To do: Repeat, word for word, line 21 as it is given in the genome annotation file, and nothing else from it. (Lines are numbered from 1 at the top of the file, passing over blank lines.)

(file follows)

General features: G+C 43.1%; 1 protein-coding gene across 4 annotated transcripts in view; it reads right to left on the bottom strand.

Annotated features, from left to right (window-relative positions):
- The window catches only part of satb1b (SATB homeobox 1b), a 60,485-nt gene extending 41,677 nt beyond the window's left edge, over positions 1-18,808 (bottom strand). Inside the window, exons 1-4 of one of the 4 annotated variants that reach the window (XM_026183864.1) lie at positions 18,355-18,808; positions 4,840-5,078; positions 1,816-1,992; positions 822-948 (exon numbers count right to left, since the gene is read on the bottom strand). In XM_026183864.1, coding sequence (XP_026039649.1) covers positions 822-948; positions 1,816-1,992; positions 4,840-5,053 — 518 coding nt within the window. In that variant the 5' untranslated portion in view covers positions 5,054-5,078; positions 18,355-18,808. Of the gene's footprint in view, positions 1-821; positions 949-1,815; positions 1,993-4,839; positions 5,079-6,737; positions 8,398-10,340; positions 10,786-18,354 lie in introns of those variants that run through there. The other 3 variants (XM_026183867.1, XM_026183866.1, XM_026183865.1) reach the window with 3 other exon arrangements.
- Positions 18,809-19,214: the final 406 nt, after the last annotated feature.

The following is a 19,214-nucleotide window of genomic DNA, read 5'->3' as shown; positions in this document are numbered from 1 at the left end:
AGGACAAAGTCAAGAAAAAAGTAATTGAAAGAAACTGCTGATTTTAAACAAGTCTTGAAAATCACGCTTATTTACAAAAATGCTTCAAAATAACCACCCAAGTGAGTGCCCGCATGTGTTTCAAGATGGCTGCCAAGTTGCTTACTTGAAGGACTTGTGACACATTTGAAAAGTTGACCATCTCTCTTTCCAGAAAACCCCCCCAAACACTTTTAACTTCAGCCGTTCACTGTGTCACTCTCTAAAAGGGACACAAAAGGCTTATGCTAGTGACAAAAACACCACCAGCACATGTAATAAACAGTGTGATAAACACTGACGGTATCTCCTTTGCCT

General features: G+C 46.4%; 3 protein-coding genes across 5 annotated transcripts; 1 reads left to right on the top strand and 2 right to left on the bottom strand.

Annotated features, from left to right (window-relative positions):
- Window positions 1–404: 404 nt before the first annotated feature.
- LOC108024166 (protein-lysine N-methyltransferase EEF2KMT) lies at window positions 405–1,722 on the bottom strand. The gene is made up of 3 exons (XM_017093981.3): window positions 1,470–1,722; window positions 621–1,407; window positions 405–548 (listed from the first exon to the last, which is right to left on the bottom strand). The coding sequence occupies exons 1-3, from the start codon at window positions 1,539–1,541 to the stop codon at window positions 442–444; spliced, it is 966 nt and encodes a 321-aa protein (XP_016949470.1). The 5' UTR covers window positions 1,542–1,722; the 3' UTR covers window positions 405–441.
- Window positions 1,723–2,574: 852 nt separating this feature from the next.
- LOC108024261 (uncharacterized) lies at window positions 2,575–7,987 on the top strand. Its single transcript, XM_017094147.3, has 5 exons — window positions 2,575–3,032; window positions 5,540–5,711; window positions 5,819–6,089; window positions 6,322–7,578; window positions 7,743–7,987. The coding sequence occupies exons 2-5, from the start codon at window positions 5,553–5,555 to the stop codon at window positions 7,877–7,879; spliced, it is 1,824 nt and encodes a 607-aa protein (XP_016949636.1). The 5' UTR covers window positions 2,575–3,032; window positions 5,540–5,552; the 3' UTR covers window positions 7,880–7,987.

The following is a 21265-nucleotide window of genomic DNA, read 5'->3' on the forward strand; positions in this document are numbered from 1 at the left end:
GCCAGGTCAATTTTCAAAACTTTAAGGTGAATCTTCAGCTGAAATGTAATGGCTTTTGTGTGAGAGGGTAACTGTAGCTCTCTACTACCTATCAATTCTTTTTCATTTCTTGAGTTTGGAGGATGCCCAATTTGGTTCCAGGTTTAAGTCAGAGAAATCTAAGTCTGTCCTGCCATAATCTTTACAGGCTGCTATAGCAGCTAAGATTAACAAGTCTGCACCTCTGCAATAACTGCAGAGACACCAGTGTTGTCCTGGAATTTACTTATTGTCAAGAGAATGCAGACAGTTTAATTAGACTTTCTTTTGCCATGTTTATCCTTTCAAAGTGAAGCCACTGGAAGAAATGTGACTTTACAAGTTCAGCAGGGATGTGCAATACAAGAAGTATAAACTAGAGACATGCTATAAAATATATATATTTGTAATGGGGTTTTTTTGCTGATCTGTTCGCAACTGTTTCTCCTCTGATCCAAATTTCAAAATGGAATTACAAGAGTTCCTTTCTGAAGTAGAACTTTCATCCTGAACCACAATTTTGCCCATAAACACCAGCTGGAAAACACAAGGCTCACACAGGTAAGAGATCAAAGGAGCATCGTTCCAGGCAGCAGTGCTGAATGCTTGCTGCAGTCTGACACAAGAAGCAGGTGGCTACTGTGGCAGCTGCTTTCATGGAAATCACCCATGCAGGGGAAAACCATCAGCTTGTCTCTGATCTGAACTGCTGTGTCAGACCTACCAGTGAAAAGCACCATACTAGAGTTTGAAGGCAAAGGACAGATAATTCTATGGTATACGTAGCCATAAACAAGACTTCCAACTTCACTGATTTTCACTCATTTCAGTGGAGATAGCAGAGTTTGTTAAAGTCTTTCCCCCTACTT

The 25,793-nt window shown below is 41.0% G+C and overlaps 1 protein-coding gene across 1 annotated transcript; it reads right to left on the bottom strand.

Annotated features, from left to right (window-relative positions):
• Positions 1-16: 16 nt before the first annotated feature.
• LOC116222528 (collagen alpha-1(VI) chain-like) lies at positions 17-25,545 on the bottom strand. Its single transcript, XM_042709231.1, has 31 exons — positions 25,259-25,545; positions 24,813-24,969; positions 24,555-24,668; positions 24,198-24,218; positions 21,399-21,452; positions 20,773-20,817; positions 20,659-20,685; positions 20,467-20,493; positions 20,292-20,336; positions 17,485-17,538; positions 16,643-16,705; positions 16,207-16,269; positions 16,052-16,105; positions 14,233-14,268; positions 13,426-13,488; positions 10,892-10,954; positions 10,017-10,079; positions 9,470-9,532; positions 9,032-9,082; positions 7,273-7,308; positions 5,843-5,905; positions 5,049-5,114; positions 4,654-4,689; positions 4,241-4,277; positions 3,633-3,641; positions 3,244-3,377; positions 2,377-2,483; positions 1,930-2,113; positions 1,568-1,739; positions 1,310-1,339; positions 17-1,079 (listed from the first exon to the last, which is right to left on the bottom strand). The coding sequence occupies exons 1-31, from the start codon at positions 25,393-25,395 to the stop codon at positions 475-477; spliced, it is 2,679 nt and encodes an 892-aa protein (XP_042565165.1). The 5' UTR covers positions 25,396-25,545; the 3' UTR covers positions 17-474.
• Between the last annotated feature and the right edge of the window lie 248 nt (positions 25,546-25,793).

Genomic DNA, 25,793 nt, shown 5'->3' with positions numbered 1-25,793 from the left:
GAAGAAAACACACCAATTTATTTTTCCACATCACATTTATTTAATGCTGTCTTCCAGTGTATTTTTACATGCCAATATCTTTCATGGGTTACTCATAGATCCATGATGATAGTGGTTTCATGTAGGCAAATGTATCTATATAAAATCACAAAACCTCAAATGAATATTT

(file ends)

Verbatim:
GAAGAAAACACACCAATTTATTTTTCCACATCACATTTATTTAATGCTGTCTTCCAGTGTATTTTTACATGCCAATATCTTTCATGGGTTACTCATAGATCCATGATGATAGTGGTTTCATGTAGGCAAATGTATCTATATAAAATCACAAAACCTCAAATGAATATTT